Raspberry Pi, the pocket-sized computer that developers claim will operate as a fully fictional desktop PC, finally went on sale Wednesday, the BBC reported.

The miniature device, which was initially set to hit shelves in January, can be bought online and will cost as low as $35. A cheaper $25 model, with half the size of RAM at 128MB, will turn up later this year, the report said. The Pi, which looks just like any ordinary circuit board, will need to hook up to a television screen to function as a computer.

Creators from the UK-based non-profit Raspberry Pi Foundation, hope that the device will serve as cost-effective way to teach programming skills to students.

The organisation's website said that the launch will first be aimed at software and hardware enthusiasts, makers, teachers and others who want to build exciting things with the Raspberry Pi before the official educational launch, which will happen later in 2012.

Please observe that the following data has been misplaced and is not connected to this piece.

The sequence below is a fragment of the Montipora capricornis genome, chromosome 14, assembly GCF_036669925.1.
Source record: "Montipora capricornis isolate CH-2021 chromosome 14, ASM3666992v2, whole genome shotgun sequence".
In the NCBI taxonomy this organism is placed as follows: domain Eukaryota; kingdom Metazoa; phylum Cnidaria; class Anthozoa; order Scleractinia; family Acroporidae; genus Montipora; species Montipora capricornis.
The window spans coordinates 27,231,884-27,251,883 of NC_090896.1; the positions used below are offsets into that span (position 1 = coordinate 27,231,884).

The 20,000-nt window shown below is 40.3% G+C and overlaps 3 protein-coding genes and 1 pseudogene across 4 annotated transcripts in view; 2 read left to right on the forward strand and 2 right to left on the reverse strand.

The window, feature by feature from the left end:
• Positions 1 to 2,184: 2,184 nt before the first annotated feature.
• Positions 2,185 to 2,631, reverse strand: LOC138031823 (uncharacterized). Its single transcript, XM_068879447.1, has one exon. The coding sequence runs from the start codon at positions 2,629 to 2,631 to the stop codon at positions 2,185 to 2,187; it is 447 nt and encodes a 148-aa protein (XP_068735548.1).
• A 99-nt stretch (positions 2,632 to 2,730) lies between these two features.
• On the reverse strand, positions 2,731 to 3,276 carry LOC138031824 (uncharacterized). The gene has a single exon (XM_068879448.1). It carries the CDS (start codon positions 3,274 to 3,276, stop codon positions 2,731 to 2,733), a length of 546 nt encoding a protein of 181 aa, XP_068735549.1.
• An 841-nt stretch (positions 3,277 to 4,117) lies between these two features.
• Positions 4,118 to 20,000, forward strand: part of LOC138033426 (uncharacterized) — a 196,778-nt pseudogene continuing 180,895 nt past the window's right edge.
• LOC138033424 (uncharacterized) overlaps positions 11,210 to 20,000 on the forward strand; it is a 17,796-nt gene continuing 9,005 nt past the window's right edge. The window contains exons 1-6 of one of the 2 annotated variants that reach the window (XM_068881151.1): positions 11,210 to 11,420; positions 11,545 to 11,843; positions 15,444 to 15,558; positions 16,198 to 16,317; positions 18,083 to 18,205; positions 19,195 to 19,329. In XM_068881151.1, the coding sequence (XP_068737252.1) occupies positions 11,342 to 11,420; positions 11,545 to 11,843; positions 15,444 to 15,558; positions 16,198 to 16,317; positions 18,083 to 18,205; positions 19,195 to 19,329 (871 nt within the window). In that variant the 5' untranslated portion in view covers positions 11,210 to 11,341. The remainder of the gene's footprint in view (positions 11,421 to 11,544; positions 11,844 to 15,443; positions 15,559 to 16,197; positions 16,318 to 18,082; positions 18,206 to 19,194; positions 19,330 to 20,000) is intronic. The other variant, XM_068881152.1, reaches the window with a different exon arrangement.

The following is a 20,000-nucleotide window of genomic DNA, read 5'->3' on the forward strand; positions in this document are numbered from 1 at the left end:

It has been six years in the making; the number of things that had to go right for this to happen is enormous. I couldn't be more pleased, Eben Upton from the foundation said in a statement, BBC reported.

According to the latest reports from CNET, massive demand for the super-affordable computer has caused heavy traffic flow for the two UK-based retailers, from where the computers can be bought. The report also went on to say that one of the retailers, Farnell, has already run out of stock. The other retailer, RS Components, is said to be placing orders only for interested buyers.

The Raspberry Website, as of now, has changed its site to a static page but is said to resume once traffic levels decline.

The Linux-based system, which runs on ARM processors, is said to be powerful enough to feature high-definition video as well as withstand intense gaming. The device is said to also include a Wi-Fi connection through which users can access the Internet.